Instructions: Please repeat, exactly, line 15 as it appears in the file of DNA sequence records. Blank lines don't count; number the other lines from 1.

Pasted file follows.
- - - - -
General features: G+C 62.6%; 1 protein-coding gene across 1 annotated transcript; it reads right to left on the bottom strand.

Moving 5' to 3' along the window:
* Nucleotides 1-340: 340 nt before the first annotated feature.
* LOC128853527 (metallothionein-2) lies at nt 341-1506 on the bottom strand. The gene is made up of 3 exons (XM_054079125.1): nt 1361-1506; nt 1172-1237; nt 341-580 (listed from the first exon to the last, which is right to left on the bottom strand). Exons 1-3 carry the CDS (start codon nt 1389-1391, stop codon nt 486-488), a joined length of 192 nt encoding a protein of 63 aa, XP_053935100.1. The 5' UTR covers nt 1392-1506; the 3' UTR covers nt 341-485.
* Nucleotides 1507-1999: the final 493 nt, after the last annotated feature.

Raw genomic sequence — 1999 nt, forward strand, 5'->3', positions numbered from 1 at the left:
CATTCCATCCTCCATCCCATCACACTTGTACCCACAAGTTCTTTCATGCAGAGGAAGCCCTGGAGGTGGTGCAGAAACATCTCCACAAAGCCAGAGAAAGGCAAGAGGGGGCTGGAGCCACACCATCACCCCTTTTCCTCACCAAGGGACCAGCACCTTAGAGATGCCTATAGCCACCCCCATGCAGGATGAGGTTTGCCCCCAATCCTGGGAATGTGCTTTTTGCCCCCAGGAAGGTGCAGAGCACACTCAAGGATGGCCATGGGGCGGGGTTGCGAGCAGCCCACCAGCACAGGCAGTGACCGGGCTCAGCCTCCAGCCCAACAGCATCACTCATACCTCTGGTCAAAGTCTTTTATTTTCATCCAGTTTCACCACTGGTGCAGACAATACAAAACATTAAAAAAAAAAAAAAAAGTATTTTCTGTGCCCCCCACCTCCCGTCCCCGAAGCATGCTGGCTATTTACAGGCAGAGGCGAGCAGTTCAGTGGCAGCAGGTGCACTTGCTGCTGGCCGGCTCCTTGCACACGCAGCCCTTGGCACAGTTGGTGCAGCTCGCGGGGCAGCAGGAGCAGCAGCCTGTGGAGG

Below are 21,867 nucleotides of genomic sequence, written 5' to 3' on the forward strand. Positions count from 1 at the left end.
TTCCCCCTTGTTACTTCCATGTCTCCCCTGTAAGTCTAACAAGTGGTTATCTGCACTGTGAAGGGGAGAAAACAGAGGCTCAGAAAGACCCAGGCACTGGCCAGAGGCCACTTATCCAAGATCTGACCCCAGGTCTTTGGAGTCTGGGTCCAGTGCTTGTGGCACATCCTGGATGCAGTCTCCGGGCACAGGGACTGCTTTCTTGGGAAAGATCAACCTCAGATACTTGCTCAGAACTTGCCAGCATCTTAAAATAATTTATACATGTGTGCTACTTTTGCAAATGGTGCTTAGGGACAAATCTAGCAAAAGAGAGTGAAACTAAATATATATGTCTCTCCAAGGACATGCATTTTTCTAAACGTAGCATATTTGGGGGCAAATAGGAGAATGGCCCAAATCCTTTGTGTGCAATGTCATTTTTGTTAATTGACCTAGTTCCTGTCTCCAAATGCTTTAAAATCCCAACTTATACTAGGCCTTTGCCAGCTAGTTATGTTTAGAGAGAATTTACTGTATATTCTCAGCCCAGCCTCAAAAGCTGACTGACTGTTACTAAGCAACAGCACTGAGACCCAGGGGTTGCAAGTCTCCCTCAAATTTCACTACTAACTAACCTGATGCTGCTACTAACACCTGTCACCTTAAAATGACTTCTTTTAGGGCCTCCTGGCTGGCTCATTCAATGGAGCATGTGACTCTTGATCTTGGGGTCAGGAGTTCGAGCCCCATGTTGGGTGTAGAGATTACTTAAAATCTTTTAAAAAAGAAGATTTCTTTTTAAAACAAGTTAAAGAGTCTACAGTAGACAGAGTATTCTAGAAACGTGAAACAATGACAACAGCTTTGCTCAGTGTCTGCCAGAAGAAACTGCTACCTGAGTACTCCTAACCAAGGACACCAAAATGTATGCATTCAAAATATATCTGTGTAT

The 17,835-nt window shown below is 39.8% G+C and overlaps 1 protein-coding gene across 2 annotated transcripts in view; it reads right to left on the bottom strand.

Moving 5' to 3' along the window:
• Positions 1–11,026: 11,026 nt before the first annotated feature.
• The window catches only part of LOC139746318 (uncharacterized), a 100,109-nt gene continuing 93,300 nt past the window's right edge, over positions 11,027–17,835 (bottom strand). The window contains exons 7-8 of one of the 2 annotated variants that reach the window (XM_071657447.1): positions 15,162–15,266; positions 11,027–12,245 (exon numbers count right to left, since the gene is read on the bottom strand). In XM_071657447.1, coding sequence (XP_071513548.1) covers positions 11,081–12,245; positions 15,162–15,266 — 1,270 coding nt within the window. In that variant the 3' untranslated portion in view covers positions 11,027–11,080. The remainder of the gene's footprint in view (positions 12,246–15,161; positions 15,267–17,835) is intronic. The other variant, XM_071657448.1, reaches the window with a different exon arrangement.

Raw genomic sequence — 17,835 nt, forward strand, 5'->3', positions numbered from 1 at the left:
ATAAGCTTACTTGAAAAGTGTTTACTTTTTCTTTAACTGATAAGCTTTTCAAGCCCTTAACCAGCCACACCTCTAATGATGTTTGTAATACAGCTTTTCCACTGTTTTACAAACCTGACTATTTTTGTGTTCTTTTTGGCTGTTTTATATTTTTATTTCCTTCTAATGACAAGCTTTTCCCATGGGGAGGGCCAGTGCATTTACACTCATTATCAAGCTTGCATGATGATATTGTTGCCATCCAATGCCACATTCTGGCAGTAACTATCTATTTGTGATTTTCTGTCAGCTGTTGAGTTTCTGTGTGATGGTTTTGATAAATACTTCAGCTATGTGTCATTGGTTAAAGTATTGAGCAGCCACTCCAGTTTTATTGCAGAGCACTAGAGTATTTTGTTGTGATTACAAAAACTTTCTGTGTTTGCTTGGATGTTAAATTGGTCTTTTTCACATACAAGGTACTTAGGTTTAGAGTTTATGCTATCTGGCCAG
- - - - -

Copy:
ATAAGCTTACTTGAAAAGTGTTTACTTTTTCTTTAACTGATAAGCTTTTCAAGCCCTTAACCAGCCACACCTCTAATGATGTTTGTAATACAGCTTTTCCACTGTTTTACAAACCTGACTATTTTTGTGTTCTTTTTGGCTGTTTTATATTTTTATTTCCTTCTAATGACAAGCTTTTCCCATGGGGAGGGCCAGTGCATTTACACTCATTATCAAGCTTGCATGATGATATTGTTGCCATCCAATGCCACATTCTGGCAGTAACTATCTATTTGTGATTTTCTGTCAGCTGTTGAGTTTCTGTGTGATGGTTTTGATAAATACTTCAGCTATGTGTCATTGGTTAAAGTATTGAGCAGCCACTCCAGTTTTATTGCAGAGCACTAGAGTATTTTGTTGTGATTACAAAAACTTTCTGTGTTTGCTTGGATGTTAAATTGGTCTTTTTCACATACAAGGTACTTAGGTTTAGAGTTTATGCTATCTGGCCAG